Indexes and Faceted Taxonomies

I recently completed a project of creating an index for a book. I had done quite a bit of freelance back-of-the-book indexing 2005 – 2013 but had not indexed a book in over four years. Since I also do taxonomy work, whenever I do indexing, I draw comparison between index creation and taxonomy creation. This time I drew some new comparisons.

It is back-of-the-book indexing, rather than the kind of indexing of content items that is done with a taxonomy, that has some similarities with taxonomy creation. That is because they both involve creating taxonomy terms, naming them, coming up with variant names, and relating them to each other. I have written a detailed article “Creating Indexes and Thesauri: Similarities and Differences” published in the journal The Indexer.

During my most recent index project, I thought of comparisons not with thesauri, but with faceted taxonomies. Faceted taxonomies are increasingly common form of taxonomies or controlled vocabularies. Different aspects/dimension/refinements/filter types of a content item and of a query to find it are considered in creating a set of facets from which terms are used in combination. Facets can be for each of such things as named persons, places, person types, events, activities, things, etc. The set of facets, ideally around 4-7, is customized to the set of content. Each facet may contain just a few or hundreds of terms.

An index, of course, is quite unlike a faceted taxonomy, because a single index includes all kinds of terms: named persons, places, person types, events, activities, things, etc. Some books, however, have separate Name and Subject indexes, so that could be like having two facets. Whether it’s a single index or a set of two, however, the user is only looking up one term at a time, unlike a faceted taxonomy, which allows the user to select multiple terms from multiple facets and combine them to limit the search results.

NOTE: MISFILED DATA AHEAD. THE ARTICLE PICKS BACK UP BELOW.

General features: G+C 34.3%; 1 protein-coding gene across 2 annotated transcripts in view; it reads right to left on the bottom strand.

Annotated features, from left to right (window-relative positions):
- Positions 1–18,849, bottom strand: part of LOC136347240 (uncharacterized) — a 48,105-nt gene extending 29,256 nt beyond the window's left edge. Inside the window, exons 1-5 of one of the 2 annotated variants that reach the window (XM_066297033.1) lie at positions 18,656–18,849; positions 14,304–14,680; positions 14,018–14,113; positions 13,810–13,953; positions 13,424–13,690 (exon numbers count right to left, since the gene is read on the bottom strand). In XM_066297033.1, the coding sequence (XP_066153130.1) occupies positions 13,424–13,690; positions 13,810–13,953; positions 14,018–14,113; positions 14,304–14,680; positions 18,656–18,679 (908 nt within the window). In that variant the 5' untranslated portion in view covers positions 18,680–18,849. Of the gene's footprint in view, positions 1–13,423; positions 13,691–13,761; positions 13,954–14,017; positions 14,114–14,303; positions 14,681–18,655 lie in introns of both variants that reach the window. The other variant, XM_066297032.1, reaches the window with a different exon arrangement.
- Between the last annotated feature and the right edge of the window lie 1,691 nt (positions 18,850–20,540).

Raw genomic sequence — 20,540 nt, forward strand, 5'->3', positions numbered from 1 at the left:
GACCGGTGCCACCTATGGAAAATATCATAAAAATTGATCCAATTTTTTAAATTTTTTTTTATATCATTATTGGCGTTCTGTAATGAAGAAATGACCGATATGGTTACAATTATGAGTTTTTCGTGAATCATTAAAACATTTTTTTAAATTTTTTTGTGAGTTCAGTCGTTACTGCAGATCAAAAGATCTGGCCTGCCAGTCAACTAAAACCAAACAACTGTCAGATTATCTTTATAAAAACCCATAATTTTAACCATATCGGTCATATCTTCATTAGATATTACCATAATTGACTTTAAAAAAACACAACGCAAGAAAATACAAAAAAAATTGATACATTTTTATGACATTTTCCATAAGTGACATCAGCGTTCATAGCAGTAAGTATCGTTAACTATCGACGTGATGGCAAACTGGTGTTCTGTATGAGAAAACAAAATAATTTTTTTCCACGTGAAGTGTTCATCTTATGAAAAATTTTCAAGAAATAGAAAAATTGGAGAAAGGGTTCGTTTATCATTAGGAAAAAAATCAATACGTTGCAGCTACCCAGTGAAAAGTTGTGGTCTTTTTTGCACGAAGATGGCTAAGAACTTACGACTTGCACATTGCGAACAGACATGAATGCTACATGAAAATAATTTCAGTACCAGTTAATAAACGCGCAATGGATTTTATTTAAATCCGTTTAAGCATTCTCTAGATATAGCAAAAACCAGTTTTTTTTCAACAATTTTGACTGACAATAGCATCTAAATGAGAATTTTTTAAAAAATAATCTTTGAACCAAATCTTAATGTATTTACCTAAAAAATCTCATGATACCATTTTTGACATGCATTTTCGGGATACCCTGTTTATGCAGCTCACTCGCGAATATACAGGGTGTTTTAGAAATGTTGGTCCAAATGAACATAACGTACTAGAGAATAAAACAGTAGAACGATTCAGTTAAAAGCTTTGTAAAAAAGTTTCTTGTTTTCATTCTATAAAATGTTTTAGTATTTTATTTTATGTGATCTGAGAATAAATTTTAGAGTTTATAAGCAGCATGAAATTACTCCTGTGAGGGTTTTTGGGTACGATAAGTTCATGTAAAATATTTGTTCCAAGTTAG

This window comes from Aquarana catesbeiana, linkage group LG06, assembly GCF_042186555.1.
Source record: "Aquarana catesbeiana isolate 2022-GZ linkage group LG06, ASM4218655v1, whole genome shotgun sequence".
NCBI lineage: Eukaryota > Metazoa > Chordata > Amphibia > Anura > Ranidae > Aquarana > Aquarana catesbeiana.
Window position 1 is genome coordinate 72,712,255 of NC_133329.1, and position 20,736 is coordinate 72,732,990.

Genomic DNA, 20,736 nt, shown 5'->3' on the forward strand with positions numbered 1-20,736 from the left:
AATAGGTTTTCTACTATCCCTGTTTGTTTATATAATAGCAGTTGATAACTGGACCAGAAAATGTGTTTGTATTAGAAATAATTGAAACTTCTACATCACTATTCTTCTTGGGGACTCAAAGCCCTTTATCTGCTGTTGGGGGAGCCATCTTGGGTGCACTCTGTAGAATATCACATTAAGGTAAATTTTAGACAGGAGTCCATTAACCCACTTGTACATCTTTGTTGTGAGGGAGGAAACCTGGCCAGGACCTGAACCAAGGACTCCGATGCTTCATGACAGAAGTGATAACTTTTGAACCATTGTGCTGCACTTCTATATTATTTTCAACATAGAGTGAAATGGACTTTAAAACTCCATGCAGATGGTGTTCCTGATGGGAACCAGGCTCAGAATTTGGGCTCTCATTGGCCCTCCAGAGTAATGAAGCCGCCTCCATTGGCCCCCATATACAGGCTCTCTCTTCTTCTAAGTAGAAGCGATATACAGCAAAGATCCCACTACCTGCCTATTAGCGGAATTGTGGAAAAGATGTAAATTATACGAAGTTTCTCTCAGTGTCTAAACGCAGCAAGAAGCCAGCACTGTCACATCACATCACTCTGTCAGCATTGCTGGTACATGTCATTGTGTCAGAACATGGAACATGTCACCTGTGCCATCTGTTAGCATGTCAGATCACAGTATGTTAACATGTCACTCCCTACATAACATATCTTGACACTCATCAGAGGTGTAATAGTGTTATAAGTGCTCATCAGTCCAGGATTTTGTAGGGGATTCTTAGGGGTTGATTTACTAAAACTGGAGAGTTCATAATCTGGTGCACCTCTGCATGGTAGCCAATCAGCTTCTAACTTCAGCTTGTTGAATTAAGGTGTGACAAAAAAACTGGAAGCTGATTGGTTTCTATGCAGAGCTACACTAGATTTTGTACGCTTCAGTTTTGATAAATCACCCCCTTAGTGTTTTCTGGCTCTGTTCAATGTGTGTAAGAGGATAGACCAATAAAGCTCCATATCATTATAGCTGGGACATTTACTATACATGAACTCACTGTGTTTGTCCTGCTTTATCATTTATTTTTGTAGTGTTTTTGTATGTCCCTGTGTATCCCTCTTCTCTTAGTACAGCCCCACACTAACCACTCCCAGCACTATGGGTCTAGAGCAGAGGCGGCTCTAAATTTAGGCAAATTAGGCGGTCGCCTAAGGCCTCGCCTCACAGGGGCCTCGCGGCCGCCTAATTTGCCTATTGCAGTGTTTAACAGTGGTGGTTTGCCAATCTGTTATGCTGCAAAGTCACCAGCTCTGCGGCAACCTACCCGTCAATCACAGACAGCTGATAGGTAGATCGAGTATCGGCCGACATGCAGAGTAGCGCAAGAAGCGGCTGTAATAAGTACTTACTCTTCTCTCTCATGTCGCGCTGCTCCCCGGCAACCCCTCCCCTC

What is significant is that a good index should include all the aspects/dimensions/types of terms. Thus, the intellectual activity of creating a good back-of-the-book index is similar to creating a good faceted taxonomy, because a full set of aspects needs to be considered and created.

The book I recently indexed was a biography of a jazz saxophonist. As I indexed, focusing on the content at the level of a paragraph or a couple of consecutive paragraphs, I found myself making sure I created index terms that covered the different aspects or term types. In this case they tended to be: named persons, named places, person types (different kinds of musicians, music producers, etc.), place types, activities, music groups, music genres, record label companies, names of songs or albums, and music-related topics.

Of course, it is rare that a single paragraph would have more than a couple of distinct index term concepts (not counting synonyms, what in indexes is called “double posts”); a full set of facets is not expected. Rather, though, as I was indexing, after I selected an initial, obvious index term for the paragraph(s), I would then pause to think if there was a different aspect that could also apply as an index term from among potential facet-like categories, as listed above. I felt that being “facet aware” I was able to create a very comprehensive index.

The resulting index is simply an alphabetical arrangement of terms, with the larger concepts further broken down with subentries. It does not appear faceted. However, all the potential facets are included. The variants or synonyms, as “double posts” in the index, help guide different users who think of different words for the same thing to find the text passage of the desired topic. Additionally, the terms of the different aspects, like facets, help guide different users in another way, by serving those who are thinking about different aspects of the book’s content and narrative.